An 8-Step Plan for Measuring Digital Media
Guest Post: Rebecca Reyes, communication associate, Everyday Democracy
Nowadays, it seems like digital media changes faster than the blink of an eye. How do we not only keep up with it, but also measure its impact? This was the focus of the “Measuring Our Reach in a Digital World” group therapy session at the 2011 Communications Network Conference, and seems to be an ongoing discussion among communication professionals.
Measuring impact is more than collecting numbers – it’s about listening to what the data shows and acting on it. It’s about assessing how close you are to reaching your audience and meeting your goals. For example, at Everyday Democracy, usually between 750 and 900 people open our e-newsletter out of about 5,000 subscribers. These numbers are typical for our type of organization, so at the surface it seems like we’re doing our job.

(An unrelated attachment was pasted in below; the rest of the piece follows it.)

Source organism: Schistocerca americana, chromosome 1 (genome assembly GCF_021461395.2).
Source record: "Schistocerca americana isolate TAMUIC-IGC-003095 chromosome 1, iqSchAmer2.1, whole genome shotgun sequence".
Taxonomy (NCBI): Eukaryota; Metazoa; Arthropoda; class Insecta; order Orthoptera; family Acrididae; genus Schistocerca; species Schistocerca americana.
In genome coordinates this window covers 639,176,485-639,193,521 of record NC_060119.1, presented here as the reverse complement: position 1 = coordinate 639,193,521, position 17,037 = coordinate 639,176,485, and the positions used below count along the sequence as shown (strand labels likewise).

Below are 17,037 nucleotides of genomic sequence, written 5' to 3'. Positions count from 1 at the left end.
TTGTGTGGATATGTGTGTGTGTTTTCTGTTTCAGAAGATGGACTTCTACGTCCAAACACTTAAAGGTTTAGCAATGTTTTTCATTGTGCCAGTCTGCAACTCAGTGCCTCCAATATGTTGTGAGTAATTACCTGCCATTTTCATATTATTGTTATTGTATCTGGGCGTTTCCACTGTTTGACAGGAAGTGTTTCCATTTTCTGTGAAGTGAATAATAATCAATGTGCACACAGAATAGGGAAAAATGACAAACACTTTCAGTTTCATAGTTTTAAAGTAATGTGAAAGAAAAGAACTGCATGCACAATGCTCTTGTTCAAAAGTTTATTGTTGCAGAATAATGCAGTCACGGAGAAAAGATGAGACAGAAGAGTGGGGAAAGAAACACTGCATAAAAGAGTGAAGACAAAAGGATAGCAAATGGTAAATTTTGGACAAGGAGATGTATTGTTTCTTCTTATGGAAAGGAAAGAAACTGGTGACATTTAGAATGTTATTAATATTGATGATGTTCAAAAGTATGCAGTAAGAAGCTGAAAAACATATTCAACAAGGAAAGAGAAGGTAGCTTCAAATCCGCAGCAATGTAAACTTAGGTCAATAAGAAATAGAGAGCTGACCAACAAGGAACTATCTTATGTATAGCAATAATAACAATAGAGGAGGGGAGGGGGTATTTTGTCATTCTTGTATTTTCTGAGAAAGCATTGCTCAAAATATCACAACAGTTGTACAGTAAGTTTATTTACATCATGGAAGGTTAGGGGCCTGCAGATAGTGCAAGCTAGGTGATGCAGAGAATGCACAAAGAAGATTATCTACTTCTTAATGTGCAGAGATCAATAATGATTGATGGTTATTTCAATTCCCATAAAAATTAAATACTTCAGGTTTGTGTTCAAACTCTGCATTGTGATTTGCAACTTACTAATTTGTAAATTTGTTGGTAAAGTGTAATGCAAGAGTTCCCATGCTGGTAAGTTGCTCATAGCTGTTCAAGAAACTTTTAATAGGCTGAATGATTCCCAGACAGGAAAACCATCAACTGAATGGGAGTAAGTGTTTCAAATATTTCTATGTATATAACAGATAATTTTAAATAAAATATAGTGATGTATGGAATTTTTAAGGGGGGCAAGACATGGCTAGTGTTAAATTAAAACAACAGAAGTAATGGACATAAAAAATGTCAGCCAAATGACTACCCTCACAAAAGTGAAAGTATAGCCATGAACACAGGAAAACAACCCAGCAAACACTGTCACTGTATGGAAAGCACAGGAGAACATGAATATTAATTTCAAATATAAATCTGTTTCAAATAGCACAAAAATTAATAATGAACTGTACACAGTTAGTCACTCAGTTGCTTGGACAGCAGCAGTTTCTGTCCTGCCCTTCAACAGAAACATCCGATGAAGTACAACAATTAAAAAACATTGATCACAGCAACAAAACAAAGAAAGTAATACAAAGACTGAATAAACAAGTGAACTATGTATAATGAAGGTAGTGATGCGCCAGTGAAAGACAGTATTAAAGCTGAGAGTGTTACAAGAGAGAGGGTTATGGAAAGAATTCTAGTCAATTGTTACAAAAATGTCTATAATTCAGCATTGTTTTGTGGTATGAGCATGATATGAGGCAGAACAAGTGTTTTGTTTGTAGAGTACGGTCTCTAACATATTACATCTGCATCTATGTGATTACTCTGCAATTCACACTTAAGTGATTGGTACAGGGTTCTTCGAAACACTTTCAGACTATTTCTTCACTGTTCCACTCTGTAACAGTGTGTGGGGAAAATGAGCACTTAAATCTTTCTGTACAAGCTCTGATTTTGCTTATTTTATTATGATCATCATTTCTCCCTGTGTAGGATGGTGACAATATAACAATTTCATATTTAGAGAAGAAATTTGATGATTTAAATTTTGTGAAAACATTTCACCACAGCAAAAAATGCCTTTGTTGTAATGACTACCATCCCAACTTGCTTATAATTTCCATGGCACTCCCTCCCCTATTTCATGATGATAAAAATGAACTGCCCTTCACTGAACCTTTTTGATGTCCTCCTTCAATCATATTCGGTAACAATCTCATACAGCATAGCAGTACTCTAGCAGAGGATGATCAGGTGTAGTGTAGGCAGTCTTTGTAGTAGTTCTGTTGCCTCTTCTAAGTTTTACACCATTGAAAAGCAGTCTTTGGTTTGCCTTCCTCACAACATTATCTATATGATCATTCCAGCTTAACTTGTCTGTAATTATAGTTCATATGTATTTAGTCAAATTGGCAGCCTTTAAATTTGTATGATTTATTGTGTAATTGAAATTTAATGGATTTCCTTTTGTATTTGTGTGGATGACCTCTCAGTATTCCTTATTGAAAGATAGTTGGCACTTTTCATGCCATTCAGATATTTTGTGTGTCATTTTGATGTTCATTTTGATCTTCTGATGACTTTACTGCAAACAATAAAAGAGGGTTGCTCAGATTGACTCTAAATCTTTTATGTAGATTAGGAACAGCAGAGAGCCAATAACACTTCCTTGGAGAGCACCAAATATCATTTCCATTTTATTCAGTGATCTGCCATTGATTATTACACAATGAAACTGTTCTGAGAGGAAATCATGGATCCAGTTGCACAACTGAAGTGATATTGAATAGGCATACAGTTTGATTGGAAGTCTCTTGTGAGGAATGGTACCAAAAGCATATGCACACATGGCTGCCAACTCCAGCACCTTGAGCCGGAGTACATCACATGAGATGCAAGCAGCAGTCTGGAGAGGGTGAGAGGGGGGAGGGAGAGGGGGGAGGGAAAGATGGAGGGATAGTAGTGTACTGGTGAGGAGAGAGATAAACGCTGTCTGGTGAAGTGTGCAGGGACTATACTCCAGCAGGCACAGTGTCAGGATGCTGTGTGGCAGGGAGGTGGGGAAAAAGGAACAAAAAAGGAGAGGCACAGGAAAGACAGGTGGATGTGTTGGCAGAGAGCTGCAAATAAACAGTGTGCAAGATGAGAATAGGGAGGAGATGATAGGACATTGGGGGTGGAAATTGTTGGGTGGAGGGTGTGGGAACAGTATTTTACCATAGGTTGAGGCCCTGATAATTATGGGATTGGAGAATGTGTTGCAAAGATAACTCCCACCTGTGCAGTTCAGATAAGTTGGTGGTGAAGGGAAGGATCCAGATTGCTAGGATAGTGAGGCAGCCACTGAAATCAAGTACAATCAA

In an earlier e-newsletter design (see below), we had a sidebar where we featured advice from our program officers, videos, and books. Providing advice is a core component of our work, so it’s important to us that people are reading it, sharing it and acting on it. After digging deeper into our data, we found that our advice on the sidebar received an average of 30 clicks. The bottom line: We weren’t reaching or engaging enough people to have the impact we wanted.
Based on our analysis, we moved our advice out of the sidebar and into the main section of the e-newsletter. After this change, (see below) the clicks to our advice increased more than tenfold: The average jumped to 437, an increase of 1357%! Before, we rarely saw our advice shared on other platforms. Now, people regularly share it on Facebook, Twitter, blogs and websites. This is just one example of how we’ve expanded our reach as a result of a thorough analysis of the data.